Losing my aunt was one of the most terrible things I have endured this year. Being pregnant is a blessing, yes, but to say this has been the worst year of my life is sharing a dark truth. Experiencing this loss, one that brings me to tears still, was one of the hardest lessons in grief I have ever had to date. I am not a religious person but I like to think that our loved ones live on beyond the grave. I hope she is able to see me and her great-nephew when he is born. I hope she smiles at him being named after her father (my papa) and his middle name's affiliation to the Beatles (she would let me play her Beatles records and study the album covers for hours). I hope she knows I loved her more than I can ever express in words.
We all have our angels. She is leading the pack of mine.
One of the biggest fears I had once I started accepting that I was pregnant was labor and delivery. Everyone loves to share their horror stories about having their baby and tv and movies make it look like the most traumatic, painful experience a woman can undergo. Know what else traumatizes me and causes me pain? The idea of a huge needle in my spine and a catheter. I get light headed having my blood drawn (pregnancy has been a joy for that hahahaha nope). I do not place judgment on a woman who decides to get an epidural. By all means, mama, you do you. But when the idea of a needle in my spine makes me squirm more than the idea of pushing a watermelon sized human out of my vag, I really started wondering just what I had gotten myself into.
At my 20 week ultrasound, I said to my doctor "I have been thinking about not having an epidural...am I crazy?" He said "Nope." He threw out a statistic, I can't remember the exact number, but I remember it was around 80% of women get epidurals...and the ones who don't usually don't because it's too late to get them. Not exactly the confidence boost I was looking for...but then he handed me a pamphlet for Hypnobirthing with Alisha Tamburri. We finished our appointment and my husband and I headed out to grab breakfast before leaving town for our babymoon. I opened the pamphlet and immediately saw an endorsement from Jessica Alba and thought "We cannot afford this." Such is life in LA sometimes.
I spent a couple weeks researching childbirth classes but could not stop thinking about the concept of hypnobirthing. I decided to really look into the cost and saw that it was not much more than a regular childbirthing class so I decided to jump on the opportunity and signed up. I cannot tell you how happy I am that I made that decision for myself. Alisa Tamburri is an incredible woman and instructor. Every week, we went over shifting your mindset, self hypnosis, relationship building with your partner, and invaluable reminders that your body was meant to do this. I have been reading the book that corresponds to the course we studied (The Mongan Method) and feel confident that I am ready to take on this challenge.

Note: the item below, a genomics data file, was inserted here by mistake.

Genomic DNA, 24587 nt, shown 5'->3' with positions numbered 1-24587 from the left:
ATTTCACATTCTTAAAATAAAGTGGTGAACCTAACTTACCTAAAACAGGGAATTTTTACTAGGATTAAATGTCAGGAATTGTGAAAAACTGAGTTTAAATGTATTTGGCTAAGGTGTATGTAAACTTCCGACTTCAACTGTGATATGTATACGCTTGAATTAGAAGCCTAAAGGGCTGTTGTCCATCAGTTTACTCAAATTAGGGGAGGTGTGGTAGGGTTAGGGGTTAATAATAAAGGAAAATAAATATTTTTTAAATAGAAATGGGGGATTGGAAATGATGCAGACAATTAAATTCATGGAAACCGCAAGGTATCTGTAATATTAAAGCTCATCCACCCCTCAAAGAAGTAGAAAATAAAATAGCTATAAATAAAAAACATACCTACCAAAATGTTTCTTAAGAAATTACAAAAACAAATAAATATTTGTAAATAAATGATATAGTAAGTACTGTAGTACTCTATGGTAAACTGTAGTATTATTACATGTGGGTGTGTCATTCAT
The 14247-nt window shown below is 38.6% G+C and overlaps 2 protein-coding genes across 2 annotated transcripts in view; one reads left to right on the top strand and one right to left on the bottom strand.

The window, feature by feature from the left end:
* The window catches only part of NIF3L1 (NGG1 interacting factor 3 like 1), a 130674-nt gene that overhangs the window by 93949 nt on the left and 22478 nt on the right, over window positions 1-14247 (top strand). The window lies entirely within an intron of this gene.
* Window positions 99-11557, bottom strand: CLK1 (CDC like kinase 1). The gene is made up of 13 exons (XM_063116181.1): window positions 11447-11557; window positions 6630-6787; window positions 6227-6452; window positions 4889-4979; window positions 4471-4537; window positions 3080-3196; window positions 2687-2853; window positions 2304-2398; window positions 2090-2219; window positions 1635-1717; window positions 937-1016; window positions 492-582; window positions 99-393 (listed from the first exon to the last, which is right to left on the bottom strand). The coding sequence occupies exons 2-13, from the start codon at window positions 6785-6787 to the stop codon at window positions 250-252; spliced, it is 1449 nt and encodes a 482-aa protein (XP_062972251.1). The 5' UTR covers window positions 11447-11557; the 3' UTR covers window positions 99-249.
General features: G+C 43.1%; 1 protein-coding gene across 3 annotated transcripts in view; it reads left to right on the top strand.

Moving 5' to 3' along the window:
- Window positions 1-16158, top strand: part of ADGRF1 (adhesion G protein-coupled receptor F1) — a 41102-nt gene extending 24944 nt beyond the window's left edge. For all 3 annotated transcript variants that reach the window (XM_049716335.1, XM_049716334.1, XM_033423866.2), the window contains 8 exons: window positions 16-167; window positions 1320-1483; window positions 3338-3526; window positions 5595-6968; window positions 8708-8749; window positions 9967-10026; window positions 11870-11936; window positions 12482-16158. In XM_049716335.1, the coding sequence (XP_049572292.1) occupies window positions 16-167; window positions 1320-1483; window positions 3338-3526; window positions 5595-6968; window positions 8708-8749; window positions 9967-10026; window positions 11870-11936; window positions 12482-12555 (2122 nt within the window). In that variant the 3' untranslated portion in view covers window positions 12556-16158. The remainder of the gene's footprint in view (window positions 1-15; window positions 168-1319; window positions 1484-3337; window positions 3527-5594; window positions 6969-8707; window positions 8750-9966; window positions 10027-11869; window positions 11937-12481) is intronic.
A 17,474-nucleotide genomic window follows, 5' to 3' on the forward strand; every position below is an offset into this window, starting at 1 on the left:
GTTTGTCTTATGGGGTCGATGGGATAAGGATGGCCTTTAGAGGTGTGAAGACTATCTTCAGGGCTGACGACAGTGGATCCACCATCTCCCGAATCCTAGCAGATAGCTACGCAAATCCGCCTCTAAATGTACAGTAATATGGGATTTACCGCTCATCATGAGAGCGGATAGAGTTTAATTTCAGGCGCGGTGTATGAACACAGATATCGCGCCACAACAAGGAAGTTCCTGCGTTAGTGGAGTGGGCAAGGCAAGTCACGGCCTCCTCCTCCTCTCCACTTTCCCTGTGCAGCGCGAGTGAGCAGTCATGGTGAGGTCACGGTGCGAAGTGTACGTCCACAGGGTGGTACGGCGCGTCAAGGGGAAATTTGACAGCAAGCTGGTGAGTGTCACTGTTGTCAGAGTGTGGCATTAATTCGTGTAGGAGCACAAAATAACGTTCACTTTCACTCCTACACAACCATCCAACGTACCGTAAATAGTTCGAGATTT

In hypnobirthing, you learn alternative phrases to scary sounding medical terms (for example: contractions are now referred to as surges). Each surge is bringing my baby closer to me and we will work as a team to bring him into this world. I am not saying labor and delivery do not hurt or this is a promise of a pain free birth. What I am saying is I believe that remaining relaxed has a major impact on how painful and scary of an experience it can be. Tensing up in any situation means tight muscles and can hinder performance by igniting fight or flight. Remaining calm and open to the situation at hand will provided relaxed muscles and allow my body to do what it is naturally built to do, what women for so many years before us have done, even long before epidurals were around. I will not be pushing my baby out but rather breathing him down the birth canal. Every day I practice self hypnosis and bring myself into a deeply calm and relaxed state. It has helped me find relief in the stressors of pregnancy and life as a whole and is a tool I will take on my journey long past my baby's birth day.
I promise to share an update of how it all worked out after Baby Perez is here. But I am happy to say that my confidence and shift in perception toward giving birth has been a life changer. My doctor says natural birth is not a crazy concept but he believes hypnobirthing can be an invaluable tool should you choose to go that route. I've already received my money's worth from class with this new outlook and no longer dread that day. Instead, I look positively with anticipation on this beautiful miracle.